An opinion piece by Joe Humphreys in the Irish Times on the 9th of January (which I can link to here thanks to the great work of McGarr Solicitors) discusses anonymous comment on-line. In doing so he presents an argument that would appear to suggest that persons taking a nom de plume in debate are in some way sinister and not trustworthy.
He suggests three actions that can be taken to challenge â€œtrollingâ€. Iâ€™ve previously addressed this topic on this blog (27th December 2012 and previously) I thought Iâ€™d examine each of Mr Humphreyâ€™s suggestions in turn and provide agreement or counter argument as appropriate.
1. Publicly condemn it. Overall I agree with this. However who or what should be condemned? The pseudonymous comment or the pseudonymous commenter? Should you â€˜play the man or the ballâ€™, to borrow a metaphor from sports? The answer is that, in an open society the correct course of action is to either ignore the argument or join the argument. Anything else leads to a downward spiral of tit-for-tat trolling and abuse, one of the very behaviours that has sections of our body politic and mainstream media crying â€œDown with this sort of thing!â€
2. â€œDevelop ways of discriminating against itâ€¦ â€¦ by technology that helps to authenticate peopleâ€™s identitiesâ€. In my blog post of the 27th of December I address this under the heading of â€œBad Idea #1â€. The concept of identity is incredibly fluid. As Mr Humphreys appears fond of citing scientists and philosophers, Iâ€™m sure he is familiar with Descarteâ€™s writings on the existentialist concepts of identity.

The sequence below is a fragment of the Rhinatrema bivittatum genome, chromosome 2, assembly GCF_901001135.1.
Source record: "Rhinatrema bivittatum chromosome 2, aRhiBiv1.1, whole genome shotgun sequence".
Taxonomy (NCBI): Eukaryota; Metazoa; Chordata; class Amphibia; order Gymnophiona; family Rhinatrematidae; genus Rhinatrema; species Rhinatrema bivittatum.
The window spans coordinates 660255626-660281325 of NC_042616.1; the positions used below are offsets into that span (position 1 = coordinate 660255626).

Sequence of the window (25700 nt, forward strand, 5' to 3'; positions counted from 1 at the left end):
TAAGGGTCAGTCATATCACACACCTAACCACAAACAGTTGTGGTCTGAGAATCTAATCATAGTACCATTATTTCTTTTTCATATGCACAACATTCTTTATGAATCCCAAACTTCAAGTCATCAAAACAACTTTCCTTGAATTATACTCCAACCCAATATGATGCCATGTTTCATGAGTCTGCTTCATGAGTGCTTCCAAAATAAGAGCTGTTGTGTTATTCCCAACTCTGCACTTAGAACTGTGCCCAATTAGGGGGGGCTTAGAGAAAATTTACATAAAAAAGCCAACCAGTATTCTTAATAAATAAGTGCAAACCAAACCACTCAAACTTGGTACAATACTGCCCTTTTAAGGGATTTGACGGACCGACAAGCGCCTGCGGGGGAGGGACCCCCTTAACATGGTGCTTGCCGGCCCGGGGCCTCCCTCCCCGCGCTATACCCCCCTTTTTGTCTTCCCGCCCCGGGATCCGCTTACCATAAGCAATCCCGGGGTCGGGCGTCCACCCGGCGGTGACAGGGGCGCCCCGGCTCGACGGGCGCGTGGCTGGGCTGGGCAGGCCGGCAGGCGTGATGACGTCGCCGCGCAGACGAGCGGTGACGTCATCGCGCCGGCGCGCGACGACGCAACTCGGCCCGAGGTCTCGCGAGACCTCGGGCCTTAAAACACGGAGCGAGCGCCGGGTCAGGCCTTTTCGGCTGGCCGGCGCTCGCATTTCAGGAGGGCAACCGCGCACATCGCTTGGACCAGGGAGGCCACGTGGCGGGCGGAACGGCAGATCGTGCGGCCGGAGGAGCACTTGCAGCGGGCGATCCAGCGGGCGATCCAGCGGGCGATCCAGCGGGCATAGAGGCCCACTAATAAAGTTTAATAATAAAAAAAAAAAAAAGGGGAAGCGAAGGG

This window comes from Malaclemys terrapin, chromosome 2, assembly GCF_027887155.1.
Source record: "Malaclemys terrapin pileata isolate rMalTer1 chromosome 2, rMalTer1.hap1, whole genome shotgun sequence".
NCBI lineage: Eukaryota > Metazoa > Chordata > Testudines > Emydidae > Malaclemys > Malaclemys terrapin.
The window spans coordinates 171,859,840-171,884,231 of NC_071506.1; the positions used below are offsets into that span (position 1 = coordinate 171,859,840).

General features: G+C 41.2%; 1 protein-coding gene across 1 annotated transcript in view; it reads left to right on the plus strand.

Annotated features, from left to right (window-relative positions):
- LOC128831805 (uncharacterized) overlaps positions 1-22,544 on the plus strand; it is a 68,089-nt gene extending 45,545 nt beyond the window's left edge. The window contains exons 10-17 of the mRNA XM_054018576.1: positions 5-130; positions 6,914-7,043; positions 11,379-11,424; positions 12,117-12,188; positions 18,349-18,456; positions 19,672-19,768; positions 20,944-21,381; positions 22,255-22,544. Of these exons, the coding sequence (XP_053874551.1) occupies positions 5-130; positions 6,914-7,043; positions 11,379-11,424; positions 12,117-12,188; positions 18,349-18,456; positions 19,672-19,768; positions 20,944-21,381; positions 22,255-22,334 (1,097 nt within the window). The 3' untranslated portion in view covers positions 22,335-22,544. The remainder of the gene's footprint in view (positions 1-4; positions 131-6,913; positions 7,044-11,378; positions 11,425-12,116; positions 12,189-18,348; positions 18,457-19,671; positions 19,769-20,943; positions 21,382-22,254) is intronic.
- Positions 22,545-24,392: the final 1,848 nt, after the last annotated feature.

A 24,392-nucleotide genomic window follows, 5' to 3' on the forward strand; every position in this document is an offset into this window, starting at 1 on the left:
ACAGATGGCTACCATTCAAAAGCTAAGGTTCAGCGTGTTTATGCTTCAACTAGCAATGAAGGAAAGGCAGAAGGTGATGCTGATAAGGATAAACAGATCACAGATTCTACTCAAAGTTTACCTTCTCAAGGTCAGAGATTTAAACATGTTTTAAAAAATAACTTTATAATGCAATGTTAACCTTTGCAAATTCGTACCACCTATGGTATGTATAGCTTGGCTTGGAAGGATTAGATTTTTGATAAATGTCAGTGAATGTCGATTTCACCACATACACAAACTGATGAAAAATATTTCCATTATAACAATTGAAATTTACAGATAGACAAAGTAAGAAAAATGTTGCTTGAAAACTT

The idea of an â€œidentity registerâ€ is one that raises significant technical, philosophical, and legal issues. South Korea has recently abandoned their attempts to impose a â€œReal Namesâ€ policy on the use of social media due to these issues, and â€œReal Nameâ€ policies in social media have been criticised on Data Protection grounds in Europe. In China, where a â€œreal namesâ€ policy is in place for social media, people use fake ID to register and the Chinese government has failed to get a significant majority of internet users to comply with their law.
Describing anonymity as a â€œmarket failureâ€ to be fixed by enforced identification equates identity with a tradable commodity. This is, ironically, the business model of Facebook, which Mr Humphreys describes as â€œan invention of Orwellian proportionsâ€.
3. â€œChallenge the anonymous to explain why they are hiding themselves. Iâ€™ve yet to hear a good excuseâ€¦â€ In my post of the 27th of December I link to an excellent resource (the GeekFeminism Wiki) which lists a number of reasons why people might not be able to use their real names in on-line comment. Time taken to research this: 30 seconds on Google. They include: survivors of abuse, whistleblowers, law enforcement personnel, and union activists.
The implication made by Mr Humphreys that people choose to comment anonymously because they donâ€™t want their employer to know they are on social media all day is disingenuous to say the least and belies a biased view of those of us who are active users of modern technologies for communication, discussion, and debate.
Finally, history has a litany of examples of people who, for various reasons have used pen names to hide themselves. From Leslie Charles Bowyer-Yin (Leslie Charteris, author of The Saint) to Samuel Langhorne Clemens (Mark Twain), to Francois-Marie Arouet (Voltaire), to Eric Blair (George Orwell) there is a tradition of, in the words of preparing â€œa face to meet the faces that you meetâ€ (to borrow a line from T.S Eliot) for a variety of reasons. See http://en.wikipedia.org/wiki/List_of_pen_names for more examples.